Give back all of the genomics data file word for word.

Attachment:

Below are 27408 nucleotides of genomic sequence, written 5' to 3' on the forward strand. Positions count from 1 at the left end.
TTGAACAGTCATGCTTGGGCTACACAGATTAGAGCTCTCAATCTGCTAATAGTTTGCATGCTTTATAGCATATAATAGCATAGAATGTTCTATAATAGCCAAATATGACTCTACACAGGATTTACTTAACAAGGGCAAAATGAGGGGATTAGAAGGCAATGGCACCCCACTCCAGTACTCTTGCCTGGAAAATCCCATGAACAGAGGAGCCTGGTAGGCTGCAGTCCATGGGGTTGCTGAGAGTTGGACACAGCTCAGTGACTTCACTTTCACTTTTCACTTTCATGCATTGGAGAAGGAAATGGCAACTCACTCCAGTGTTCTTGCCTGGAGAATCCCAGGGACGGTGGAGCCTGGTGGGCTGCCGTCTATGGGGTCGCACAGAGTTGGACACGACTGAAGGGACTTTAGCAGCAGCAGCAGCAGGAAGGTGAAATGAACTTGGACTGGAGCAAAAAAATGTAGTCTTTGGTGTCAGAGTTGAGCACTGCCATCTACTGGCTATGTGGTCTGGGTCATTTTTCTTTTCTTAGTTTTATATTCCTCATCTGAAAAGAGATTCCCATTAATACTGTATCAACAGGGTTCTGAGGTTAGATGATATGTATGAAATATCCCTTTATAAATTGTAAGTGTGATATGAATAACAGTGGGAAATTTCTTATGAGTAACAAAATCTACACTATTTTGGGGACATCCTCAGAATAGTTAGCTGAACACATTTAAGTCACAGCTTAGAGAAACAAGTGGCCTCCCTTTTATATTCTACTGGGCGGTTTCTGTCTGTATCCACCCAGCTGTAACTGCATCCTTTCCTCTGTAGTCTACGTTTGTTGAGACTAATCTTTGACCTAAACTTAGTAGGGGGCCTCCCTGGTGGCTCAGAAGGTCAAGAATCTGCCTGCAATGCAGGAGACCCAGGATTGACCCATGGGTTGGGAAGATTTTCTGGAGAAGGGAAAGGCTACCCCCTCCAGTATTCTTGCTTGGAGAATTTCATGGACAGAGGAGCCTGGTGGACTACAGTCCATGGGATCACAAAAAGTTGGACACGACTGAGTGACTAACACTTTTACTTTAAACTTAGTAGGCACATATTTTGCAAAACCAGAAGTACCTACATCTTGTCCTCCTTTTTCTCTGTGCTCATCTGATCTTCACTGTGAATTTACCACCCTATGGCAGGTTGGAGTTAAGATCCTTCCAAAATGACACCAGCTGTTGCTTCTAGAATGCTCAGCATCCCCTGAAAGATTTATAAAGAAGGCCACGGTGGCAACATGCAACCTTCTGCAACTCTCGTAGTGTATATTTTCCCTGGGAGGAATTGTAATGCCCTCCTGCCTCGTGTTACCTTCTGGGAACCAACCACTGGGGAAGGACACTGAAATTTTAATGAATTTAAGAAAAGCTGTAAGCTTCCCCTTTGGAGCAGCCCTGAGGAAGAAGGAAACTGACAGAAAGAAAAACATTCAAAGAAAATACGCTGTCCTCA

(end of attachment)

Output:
Below are 27408 nucleotides of genomic sequence, written 5' to 3' on the forward strand. Positions count from 1 at the left end.
TTGAACAGTCATGCTTGGGCTACACAGATTAGAGCTCTCAATCTGCTAATAGTTTGCATGCTTTATAGCATATAATAGCATAGAATGTTCTATAATAGCCAAATATGACTCTACACAGGATTTACTTAACAAGGGCAAAATGAGGGGATTAGAAGGCAATGGCACCCCACTCCAGTACTCTTGCCTGGAAAATCCCATGAACAGAGGAGCCTGGTAGGCTGCAGTCCATGGGGTTGCTGAGAGTTGGACACAGCTCAGTGACTTCACTTTCACTTTTCACTTTCATGCATTGGAGAAGGAAATGGCAACTCACTCCAGTGTTCTTGCCTGGAGAATCCCAGGGACGGTGGAGCCTGGTGGGCTGCCGTCTATGGGGTCGCACAGAGTTGGACACGACTGAAGGGACTTTAGCAGCAGCAGCAGCAGGAAGGTGAAATGAACTTGGACTGGAGCAAAAAAATGTAGTCTTTGGTGTCAGAGTTGAGCACTGCCATCTACTGGCTATGTGGTCTGGGTCATTTTTCTTTTCTTAGTTTTATATTCCTCATCTGAAAAGAGATTCCCATTAATACTGTATCAACAGGGTTCTGAGGTTAGATGATATGTATGAAATATCCCTTTATAAATTGTAAGTGTGATATGAATAACAGTGGGAAATTTCTTATGAGTAACAAAATCTACACTATTTTGGGGACATCCTCAGAATAGTTAGCTGAACACATTTAAGTCACAGCTTAGAGAAACAAGTGGCCTCCCTTTTATATTCTACTGGGCGGTTTCTGTCTGTATCCACCCAGCTGTAACTGCATCCTTTCCTCTGTAGTCTACGTTTGTTGAGACTAATCTTTGACCTAAACTTAGTAGGGGGCCTCCCTGGTGGCTCAGAAGGTCAAGAATCTGCCTGCAATGCAGGAGACCCAGGATTGACCCATGGGTTGGGAAGATTTTCTGGAGAAGGGAAAGGCTACCCCCTCCAGTATTCTTGCTTGGAGAATTTCATGGACAGAGGAGCCTGGTGGACTACAGTCCATGGGATCACAAAAAGTTGGACACGACTGAGTGACTAACACTTTTACTTTAAACTTAGTAGGCACATATTTTGCAAAACCAGAAGTACCTACATCTTGTCCTCCTTTTTCTCTGTGCTCATCTGATCTTCACTGTGAATTTACCACCCTATGGCAGGTTGGAGTTAAGATCCTTCCAAAATGACACCAGCTGTTGCTTCTAGAATGCTCAGCATCCCCTGAAAGATTTATAAAGAAGGCCACGGTGGCAACATGCAACCTTCTGCAACTCTCGTAGTGTATATTTTCCCTGGGAGGAATTGTAATGCCCTCCTGCCTCGTGTTACCTTCTGGGAACCAACCACTGGGGAAGGACACTGAAATTTTAATGAATTTAAGAAAAGCTGTAAGCTTCCCCTTTGGAGCAGCCCTGAGGAAGAAGGAAACTGACAGAAAGAAAAACATTCAAAGAAAATACGCTGTCCTCA